But it’s also very apparent that the democratic values we lean on to uphold vulnerable people’s rights are suffering from a double-standard that is preventing well-meaning people from saying anything “wrong” lest they suffer the consequences. So swings the pendulum.

Dear Bob,

I hope this finds you well. I am contacting you on behalf of the East European Film Bulletin ( (Go to the web site to find links for contact.)

As part of our Romanian focus of 2020, we are planning a special issue on architecture/urbanism/memory in Romanian cinema (see call for papers attached). 

We would be very grateful if you could share it through your network and/or on your social media platforms.

Best wishes from a sunny Paris,
Yann Kaci––––––––––––––––––––––––––––––––––––––––––––––
Yann KaciEast European Film Bulletin


Populism and Racial Injustice

A Gothic-Without-Borders Conference in March 2021, fully online, hosted by the Department of World Languages and Literatures (WLL) at Simon Fraser University (SFU), Vancouver, Canada, coordinated by the SFU Center for Educational Excellence (CEE), and co-sponsored by the International Gothic Association (IGA) and others

Plenary Speakers

Linnie Blake, Manchester Metropolitan University, UK

Mark Deggan, Simon Fraser University, Canada

Andrew Hock Soon Ng, Monash University, Malaysia

Maisha Wester, Indiana University, Bloomington, USA

 “In the first place, a blazing star or comet appeared for several months before the plague, as there did the year after another, a little before the fire. The old women …. remarked…that those two comets passed directly over the city, and that so very near the houses that it was plain they imported something peculiar to the city alone; that the comet before the pestilence was of a faint, dull, languid colour, and its motion very heavy, Solemn, and slow…and that, accordingly, one foretold a heavy judgement, slow but severe, terrible and frightful, as was the plague’.

Daniel Defoe, A Journal of the Plague Year 1665 (1722)

Photo by Matheus Bertelli on


  CALL FOR PAPERS for a topical issue of Open Philosophy “Ethics and Politics of TV Series”

Open Philosophy ( invites submissions for the topical issue “Ethics and Politics of TV Series,” edited by Sandra Laugier (Université Paris 1 Panthéon Sorbonne, ERC DEMOSERIES), prepared in collaboration with the European Research Council project DEMOSERIES (

TV series are increasingly recognised in current research. However, their aesthetic potential for visualising ethical issues and developing a collective inquiry into democratic values has not yet been fully appreciated. Because of their format (weekly/seasonal regularity, home viewing) and the participatory qualities of the Internet (tweeting, chat forums), series allow for a new form of education by expressing complex issues through narrative and characters.

In France, the UK, Germany, the US, Israel, and many other countries, the number of films and television series revealing what happens ‘behind the scenes’ of democratic regimes faced with terrorist threats or other threats (environmental, technological, sanitary) is growing. These works reveal a moral state of the world. They may be analysed as ‘mirrors’ of society, or as ideological tools. But they can also be understood as new resources for the education of their audiences; as the emergence of a form of ‘soft power’ that can serve as a resource for public policies and democratic conversation.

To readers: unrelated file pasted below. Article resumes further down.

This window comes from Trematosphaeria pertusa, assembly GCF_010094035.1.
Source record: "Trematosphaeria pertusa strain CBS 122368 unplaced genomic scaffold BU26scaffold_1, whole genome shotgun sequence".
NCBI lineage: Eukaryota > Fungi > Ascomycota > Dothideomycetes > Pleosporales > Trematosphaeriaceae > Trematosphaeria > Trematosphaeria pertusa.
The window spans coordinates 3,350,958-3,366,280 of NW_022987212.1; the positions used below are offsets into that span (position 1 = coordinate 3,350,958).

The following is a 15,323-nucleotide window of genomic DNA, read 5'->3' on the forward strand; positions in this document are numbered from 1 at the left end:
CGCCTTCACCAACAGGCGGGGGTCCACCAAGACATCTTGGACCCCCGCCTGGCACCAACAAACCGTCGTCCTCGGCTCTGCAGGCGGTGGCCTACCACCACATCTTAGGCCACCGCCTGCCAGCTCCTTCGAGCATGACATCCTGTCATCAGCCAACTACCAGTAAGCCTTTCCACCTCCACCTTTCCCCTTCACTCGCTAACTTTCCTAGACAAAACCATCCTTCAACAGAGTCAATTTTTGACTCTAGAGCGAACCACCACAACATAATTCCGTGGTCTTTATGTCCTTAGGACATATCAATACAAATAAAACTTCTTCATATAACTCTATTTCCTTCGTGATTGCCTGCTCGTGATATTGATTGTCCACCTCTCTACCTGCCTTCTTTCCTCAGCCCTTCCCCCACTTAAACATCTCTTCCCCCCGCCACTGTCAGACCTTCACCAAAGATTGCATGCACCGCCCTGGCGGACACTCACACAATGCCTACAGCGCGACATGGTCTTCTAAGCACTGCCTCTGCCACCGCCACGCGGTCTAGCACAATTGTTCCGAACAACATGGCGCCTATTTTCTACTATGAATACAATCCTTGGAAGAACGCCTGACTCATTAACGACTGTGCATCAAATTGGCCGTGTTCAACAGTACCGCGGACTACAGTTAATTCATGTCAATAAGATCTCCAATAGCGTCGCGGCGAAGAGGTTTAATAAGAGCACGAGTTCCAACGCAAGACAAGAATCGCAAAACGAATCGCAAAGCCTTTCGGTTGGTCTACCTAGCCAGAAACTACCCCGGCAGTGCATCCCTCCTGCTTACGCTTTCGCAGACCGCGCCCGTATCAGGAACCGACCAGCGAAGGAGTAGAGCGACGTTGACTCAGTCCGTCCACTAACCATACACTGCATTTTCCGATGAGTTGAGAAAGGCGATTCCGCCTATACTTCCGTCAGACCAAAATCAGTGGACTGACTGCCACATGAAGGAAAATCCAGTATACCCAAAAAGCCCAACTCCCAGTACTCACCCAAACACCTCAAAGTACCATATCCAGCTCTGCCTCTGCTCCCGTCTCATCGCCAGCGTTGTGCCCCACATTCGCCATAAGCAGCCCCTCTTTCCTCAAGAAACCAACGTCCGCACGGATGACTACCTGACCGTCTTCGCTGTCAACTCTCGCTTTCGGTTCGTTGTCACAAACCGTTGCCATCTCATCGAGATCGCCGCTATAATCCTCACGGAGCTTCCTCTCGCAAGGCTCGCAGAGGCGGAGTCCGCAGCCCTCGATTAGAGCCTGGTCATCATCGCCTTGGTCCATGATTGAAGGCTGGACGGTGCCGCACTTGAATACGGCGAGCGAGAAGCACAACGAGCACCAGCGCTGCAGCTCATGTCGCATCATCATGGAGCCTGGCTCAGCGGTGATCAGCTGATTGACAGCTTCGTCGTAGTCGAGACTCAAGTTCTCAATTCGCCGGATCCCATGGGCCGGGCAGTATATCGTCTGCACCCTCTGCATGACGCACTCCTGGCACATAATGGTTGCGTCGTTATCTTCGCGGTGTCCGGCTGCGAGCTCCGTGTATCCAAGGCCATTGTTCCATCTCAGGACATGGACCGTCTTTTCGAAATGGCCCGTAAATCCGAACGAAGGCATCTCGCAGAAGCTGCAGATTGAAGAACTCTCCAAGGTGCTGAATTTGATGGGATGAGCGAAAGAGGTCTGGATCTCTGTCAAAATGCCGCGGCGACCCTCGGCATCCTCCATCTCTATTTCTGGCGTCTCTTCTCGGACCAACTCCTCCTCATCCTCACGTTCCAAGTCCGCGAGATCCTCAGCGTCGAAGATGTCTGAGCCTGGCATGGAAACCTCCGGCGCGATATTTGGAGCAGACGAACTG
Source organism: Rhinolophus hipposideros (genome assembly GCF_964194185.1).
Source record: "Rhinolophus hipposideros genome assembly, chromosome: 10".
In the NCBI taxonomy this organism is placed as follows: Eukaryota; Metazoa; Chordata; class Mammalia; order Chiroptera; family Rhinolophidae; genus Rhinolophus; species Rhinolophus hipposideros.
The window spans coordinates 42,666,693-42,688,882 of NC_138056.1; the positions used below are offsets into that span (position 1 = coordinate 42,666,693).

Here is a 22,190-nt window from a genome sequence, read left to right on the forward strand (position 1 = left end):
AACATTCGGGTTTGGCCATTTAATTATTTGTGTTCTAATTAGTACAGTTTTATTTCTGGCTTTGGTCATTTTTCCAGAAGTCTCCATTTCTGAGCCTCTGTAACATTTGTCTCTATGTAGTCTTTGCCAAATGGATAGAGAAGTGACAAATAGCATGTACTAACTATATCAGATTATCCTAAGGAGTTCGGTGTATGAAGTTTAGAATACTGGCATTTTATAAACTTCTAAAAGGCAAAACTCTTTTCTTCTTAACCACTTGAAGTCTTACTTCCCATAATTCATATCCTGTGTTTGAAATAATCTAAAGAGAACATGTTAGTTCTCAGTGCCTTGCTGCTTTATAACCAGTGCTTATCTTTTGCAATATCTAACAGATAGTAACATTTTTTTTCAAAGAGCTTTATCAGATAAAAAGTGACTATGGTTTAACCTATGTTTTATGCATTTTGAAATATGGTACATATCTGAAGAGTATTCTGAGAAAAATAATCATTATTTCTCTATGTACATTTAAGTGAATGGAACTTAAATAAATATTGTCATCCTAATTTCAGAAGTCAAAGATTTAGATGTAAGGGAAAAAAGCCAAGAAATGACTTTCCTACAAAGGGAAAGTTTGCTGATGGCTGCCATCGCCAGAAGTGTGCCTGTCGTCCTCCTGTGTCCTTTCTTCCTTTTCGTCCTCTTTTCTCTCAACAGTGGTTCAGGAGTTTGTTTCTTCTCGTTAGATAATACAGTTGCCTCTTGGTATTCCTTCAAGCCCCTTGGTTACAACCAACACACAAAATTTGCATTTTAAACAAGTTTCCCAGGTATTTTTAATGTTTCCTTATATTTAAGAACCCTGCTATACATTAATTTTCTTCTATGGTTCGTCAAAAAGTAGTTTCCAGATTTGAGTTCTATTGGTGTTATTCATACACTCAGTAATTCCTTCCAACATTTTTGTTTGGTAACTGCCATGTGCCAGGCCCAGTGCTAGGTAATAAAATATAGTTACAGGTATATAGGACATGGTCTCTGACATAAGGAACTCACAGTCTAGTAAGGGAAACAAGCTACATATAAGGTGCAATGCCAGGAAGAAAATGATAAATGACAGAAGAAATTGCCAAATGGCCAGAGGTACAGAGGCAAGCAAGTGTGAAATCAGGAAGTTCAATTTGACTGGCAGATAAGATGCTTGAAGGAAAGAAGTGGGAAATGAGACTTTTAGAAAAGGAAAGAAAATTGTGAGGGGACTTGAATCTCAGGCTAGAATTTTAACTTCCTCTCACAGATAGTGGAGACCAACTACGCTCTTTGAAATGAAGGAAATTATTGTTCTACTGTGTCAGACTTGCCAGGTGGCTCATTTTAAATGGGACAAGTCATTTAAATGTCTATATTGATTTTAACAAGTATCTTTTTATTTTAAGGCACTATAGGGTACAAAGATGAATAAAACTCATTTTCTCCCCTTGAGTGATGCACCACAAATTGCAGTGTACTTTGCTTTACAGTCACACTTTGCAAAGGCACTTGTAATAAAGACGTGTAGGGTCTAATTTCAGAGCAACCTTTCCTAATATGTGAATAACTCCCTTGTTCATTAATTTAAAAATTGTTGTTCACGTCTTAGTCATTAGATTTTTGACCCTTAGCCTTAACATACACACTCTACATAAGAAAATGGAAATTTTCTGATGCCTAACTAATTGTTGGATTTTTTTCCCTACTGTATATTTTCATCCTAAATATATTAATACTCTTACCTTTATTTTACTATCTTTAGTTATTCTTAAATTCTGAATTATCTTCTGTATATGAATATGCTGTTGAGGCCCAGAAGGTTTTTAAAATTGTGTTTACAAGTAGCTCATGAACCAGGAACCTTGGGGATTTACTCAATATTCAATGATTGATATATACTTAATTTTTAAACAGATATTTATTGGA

This topical issue invites scholars in philosophy, film and media studies, sociology, political science, cultural studies etc. to explore popular TV series’ capacity to raise ethical and political issues, to build forms of awareness necessary for the safety of individuals and societies, and ultimately, to create shared and shareable values.

Authors publishing their articles in the special issue will benefit from:
·         transparent, comprehensive and fast peer review,
·         efficient route to fast-track publication and full advantage of De Gruyter’s e-technology,
·         free language assistance for authors from non-English speaking regions,

·         no publishing fees.


Submissions will be collected from October 1, 2020 to January 31, 2021. There are no specific length limitations.

To submit an article for the special issue of Open Philosophy, authors are asked to access the online submission system at:

Please choose as article type: Ethics and Politics of TV Series

Before submission the authors should carefully read over the Instruction for Authors, available at:

All contributions will undergo critical review before being accepted for publication.

Further questions about this thematic issue can be addressed to Sandra Laugier <> and to

ERC Demoseries <>.

In case of technical questions, please contact journal Managing Editor Katarzyna Tempczyk <>